Frank’s impersonation of a doctor seems a bit far-fetched, but he pulls it off at least for a while. It’s at a hospital that he meets a pretty young nurse (Amy Adams) with whom he falls in love, precipitating another impersonation as a lawyer to impress her father (Martin Sheen).
Still, it’s the secondary character in the movie that probably deserves the most attention. Tom Hanks plays FBI Special Agent Carl Hanratty, a serious, straight-arrow fellow who relentlessly pursues Frank across the country and around the world. At first, it’s funny to see Frank always one step ahead of poor Hanratty. Then we begin to realize that both of these men are somewhat alike: Both are lonely and both are doing what they do best. More important, we see a kind of father-son relationship develop between them that is really quite touching, both of them seeing something they find missing in their lives.
Anyway, as I say, the film is a little herky-jerky at times, a little hit-and-miss. An episode involving Frank impersonating a substitute teacher and another as a sophisticated James Bond type are amusing, particularly an encounter with a high-paid call girl (Jennifer Garner). Some of the business goes on too long, though. Still, it’s Spielberg, and he holds our attention for the most part.
Much of the story seems exaggerated as well, and no doubt is, even if the real-life Frank Abagnale Jr. acted as a consultant on the film. Poetic license, I suppose, but who cares; as I mentioned, it’s a movie entertainment, after all, and Spielberg doesn’t intend it to project the authenticity of a “Lincoln.”
For record, after leading law enforcement on a merry chase from 1963 to 1969, Frank spent the next four years in prison before taking up a career in the security field. He actually worked for time with the FBI investigating check scams and continues to this day as a consultant, lecturer, and owner of a security firm that advises businesses about fraud.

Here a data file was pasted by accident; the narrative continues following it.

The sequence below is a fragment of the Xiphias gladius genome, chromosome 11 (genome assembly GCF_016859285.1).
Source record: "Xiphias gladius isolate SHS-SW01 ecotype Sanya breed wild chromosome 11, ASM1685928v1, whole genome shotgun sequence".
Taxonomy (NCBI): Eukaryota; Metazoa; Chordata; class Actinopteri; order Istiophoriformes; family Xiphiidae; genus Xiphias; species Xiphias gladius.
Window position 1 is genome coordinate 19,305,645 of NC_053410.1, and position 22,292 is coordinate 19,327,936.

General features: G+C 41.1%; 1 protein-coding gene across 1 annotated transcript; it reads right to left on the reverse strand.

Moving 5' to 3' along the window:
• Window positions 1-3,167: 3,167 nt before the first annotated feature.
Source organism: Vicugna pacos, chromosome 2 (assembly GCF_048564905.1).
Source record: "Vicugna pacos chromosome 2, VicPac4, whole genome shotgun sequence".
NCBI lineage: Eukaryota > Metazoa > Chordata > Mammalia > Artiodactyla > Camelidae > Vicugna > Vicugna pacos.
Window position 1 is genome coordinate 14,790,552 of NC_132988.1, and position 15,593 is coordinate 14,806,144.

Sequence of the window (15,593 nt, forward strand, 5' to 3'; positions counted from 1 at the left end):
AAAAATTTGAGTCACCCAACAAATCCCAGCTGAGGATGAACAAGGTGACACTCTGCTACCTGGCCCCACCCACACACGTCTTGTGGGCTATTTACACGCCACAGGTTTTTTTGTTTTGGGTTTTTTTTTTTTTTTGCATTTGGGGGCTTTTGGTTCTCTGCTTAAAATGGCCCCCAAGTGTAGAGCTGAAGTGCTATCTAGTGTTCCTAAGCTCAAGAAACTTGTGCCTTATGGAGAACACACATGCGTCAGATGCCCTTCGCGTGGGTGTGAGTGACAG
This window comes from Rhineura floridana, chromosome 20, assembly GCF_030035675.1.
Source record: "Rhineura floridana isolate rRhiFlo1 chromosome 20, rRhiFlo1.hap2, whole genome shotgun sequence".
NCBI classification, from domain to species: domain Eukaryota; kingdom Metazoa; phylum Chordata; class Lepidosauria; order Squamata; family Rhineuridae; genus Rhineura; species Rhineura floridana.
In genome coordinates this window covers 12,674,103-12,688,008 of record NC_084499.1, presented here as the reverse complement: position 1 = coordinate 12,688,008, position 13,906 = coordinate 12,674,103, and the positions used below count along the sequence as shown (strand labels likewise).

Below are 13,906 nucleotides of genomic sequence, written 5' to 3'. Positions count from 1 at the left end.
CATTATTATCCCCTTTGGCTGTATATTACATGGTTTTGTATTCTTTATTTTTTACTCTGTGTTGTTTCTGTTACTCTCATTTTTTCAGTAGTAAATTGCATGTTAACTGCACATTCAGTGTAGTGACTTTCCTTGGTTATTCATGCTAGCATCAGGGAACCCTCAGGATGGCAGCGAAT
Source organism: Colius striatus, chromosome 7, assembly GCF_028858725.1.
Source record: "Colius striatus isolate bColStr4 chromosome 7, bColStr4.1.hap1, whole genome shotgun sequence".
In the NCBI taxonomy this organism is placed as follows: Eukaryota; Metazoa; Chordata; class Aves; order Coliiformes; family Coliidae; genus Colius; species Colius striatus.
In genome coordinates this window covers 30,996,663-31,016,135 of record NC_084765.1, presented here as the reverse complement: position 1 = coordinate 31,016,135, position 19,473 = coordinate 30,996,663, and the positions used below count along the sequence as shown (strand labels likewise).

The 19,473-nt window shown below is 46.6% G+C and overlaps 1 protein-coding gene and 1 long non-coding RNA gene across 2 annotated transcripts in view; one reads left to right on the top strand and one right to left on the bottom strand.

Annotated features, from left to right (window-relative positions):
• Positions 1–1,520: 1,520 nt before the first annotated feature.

John’s film rating: 7/10
The Film According to Eddie:
Steven Spielberg is known for the speed with which he zips through shooting movies. Except for “Jaws” and “Close Encounters of the Third Kind,” he usually wraps production in a timely manner. Even when filming the logistically difficult and pioneering “Jurassic Park,” Spielberg was able to complete principal photography two days ahead of schedule. That he is able to make masterpieces without shooting and shooting and shooting is part of Spielberg’s genius.
However, just because Spielberg can do things quickly doesn’t mean that he should do it all the time. He released two movies during 2002–“Minority Report” and “Catch Me If You Can.” While the former seems to have been made with an eye towards perfecting every detail, the latter seems rushed, lacking a clear vision, unsure of its tone, and unfinished. “CMIYC” was filmed in a matter of 50-something days–as if Spielberg just wanted to get done with it. You can sense a certain amount of greatness in “CMIYC,” but that greatness is compromised by the filmmakers’ dubious desire to parallel the craft of filmmaking with the blur of a life that Frank Abagnale Jr. lived during the 1960s.